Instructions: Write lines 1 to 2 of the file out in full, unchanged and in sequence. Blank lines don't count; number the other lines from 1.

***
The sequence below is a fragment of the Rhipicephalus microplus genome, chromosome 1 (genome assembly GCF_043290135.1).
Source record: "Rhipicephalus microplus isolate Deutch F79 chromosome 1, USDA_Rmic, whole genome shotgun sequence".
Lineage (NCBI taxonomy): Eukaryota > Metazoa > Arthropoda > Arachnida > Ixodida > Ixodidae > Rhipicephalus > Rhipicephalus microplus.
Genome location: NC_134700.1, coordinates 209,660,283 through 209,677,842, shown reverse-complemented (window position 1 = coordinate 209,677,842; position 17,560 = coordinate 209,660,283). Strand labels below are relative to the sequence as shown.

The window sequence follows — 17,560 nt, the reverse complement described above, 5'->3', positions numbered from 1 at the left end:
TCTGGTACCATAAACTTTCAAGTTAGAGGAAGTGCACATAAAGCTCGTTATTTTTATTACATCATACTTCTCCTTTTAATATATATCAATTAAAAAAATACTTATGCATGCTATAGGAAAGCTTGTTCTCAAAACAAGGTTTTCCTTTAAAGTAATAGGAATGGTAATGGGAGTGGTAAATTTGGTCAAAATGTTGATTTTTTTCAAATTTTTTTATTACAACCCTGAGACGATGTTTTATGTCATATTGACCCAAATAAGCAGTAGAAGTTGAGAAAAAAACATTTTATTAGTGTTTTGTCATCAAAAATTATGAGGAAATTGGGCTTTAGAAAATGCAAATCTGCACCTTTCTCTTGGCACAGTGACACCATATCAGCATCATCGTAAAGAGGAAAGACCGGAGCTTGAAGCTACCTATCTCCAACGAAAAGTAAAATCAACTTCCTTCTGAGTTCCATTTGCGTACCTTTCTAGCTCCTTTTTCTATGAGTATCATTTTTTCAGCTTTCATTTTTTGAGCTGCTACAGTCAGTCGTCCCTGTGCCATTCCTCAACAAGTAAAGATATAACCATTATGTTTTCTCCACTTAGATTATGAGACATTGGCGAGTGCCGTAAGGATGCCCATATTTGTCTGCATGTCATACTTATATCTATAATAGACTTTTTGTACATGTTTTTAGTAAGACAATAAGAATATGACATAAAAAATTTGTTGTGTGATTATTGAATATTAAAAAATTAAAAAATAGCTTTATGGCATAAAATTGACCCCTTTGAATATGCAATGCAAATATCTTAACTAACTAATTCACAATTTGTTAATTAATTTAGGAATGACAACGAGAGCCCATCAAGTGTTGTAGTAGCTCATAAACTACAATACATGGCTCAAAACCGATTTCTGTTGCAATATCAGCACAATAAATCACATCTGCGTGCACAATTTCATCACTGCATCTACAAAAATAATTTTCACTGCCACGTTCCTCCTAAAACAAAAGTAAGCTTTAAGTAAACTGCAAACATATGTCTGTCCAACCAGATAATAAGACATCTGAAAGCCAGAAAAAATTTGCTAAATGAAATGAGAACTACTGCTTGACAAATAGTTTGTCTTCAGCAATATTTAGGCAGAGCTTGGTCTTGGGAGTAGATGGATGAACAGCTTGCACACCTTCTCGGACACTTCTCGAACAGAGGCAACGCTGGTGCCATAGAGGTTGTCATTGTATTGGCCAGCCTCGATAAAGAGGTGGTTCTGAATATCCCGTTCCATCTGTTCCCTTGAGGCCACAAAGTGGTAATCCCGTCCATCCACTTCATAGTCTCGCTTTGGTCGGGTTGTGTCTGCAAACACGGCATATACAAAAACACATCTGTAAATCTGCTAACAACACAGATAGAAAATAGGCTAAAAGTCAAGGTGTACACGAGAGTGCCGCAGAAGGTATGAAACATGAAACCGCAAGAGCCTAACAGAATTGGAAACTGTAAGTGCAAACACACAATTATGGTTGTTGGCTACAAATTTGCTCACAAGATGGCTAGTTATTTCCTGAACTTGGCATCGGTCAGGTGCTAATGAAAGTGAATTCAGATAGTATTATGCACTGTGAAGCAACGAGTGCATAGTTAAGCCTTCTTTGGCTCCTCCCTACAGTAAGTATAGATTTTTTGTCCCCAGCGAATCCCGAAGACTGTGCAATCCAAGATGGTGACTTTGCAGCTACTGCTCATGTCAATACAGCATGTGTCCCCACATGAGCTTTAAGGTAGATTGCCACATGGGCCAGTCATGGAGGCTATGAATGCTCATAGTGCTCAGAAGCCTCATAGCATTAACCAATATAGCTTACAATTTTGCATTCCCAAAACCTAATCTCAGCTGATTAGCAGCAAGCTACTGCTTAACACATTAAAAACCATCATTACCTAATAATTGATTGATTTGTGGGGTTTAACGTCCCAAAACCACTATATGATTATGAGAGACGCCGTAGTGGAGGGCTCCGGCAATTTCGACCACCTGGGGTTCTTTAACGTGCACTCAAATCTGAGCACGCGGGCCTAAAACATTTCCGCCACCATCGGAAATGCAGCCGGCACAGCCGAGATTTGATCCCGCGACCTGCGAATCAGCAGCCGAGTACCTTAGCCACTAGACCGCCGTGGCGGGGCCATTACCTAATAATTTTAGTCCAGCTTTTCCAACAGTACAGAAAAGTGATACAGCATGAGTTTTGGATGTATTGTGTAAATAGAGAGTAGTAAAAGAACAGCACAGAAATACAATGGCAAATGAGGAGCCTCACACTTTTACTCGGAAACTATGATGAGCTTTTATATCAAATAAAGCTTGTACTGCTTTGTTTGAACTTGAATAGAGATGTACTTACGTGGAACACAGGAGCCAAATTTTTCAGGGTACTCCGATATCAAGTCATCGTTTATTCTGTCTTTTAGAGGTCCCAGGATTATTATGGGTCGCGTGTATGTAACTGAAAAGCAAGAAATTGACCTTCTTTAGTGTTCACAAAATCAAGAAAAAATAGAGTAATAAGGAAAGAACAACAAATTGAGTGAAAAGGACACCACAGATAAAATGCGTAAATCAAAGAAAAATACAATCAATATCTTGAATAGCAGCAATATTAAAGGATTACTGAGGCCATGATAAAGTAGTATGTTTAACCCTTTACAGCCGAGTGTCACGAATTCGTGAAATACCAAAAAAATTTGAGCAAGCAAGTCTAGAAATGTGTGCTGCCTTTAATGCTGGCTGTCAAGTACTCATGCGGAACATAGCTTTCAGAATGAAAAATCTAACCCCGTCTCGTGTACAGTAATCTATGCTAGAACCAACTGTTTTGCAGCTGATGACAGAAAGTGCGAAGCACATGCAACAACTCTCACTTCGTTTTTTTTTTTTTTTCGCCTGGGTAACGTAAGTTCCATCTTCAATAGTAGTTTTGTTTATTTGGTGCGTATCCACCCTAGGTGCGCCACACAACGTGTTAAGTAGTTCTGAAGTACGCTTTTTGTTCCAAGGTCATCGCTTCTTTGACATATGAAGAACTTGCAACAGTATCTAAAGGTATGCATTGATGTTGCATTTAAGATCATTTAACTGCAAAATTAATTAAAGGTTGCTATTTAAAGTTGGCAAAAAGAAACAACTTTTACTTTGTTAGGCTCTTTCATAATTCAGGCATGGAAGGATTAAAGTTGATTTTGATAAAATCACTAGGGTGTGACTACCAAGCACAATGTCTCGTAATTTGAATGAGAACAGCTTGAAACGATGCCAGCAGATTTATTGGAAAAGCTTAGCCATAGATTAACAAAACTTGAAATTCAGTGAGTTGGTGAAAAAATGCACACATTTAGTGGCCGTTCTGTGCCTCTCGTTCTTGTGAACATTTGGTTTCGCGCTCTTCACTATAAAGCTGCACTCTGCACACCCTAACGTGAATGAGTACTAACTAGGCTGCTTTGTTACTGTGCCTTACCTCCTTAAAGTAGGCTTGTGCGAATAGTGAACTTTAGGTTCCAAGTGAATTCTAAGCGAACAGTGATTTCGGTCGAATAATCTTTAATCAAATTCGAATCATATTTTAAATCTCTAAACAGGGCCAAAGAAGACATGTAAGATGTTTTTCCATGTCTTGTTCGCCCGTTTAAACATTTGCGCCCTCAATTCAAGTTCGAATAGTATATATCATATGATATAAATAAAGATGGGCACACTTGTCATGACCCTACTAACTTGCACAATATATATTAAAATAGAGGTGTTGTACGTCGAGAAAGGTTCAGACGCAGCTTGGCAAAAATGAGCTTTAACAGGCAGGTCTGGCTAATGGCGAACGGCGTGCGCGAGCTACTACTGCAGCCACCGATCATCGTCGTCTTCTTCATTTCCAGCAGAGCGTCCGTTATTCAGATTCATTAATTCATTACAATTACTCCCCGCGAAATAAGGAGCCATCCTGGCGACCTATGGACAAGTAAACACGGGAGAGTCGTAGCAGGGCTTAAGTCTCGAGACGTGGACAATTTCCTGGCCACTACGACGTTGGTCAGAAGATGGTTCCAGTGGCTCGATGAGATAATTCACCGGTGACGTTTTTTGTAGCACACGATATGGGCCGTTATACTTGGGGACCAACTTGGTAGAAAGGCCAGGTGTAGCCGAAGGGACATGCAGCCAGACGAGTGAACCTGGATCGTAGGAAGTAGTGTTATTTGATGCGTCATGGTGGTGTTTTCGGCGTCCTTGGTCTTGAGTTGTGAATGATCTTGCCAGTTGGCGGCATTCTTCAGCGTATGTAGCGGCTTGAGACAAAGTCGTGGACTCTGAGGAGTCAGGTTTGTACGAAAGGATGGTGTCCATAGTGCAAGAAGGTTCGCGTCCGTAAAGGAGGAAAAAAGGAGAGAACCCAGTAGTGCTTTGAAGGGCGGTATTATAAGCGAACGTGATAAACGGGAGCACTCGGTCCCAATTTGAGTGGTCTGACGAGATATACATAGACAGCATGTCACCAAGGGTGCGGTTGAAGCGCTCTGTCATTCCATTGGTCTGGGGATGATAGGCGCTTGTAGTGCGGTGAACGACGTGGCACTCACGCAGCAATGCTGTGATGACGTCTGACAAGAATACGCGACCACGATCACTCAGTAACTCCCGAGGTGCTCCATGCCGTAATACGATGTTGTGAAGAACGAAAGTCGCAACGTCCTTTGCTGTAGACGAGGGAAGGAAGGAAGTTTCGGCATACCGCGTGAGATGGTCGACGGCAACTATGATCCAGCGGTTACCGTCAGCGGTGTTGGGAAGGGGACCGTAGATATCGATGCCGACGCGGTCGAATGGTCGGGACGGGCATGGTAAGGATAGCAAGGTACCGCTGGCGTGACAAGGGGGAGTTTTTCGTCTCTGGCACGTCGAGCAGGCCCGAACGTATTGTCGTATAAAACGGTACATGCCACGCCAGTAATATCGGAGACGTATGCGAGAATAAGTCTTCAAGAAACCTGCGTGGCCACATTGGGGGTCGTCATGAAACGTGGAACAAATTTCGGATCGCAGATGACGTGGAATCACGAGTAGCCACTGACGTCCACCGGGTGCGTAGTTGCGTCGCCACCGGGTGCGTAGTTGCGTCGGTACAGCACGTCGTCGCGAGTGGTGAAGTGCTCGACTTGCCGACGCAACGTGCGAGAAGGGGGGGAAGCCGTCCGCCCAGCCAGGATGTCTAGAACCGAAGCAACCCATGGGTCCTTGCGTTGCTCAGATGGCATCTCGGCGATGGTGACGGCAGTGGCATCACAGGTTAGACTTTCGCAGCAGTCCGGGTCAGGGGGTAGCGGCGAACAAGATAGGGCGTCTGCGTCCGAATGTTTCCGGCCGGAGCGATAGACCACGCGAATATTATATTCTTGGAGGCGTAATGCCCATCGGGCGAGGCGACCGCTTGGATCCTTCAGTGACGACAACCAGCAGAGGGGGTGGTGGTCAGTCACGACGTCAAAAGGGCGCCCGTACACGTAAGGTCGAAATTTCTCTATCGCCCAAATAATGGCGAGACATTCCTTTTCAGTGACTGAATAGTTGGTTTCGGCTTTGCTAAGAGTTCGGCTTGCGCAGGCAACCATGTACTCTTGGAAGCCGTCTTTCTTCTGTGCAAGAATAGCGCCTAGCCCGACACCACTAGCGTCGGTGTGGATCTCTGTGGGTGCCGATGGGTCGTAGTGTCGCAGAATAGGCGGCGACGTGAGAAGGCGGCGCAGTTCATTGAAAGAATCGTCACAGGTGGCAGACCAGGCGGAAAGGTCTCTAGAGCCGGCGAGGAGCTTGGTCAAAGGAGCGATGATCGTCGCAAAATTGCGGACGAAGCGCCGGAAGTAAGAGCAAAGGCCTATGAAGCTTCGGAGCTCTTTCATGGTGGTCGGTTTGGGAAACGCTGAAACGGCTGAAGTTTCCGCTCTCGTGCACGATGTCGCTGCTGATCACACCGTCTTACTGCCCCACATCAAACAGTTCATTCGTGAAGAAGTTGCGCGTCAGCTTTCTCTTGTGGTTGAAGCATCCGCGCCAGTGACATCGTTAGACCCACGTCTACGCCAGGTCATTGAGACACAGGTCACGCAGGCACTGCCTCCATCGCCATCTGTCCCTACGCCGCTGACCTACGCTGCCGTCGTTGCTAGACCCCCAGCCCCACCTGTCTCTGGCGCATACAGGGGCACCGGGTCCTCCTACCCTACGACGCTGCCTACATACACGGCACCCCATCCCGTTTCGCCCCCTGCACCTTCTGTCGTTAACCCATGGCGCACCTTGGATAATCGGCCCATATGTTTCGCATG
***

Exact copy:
The sequence below is a fragment of the Rhipicephalus microplus genome, chromosome 1 (genome assembly GCF_043290135.1).
Source record: "Rhipicephalus microplus isolate Deutch F79 chromosome 1, USDA_Rmic, whole genome shotgun sequence".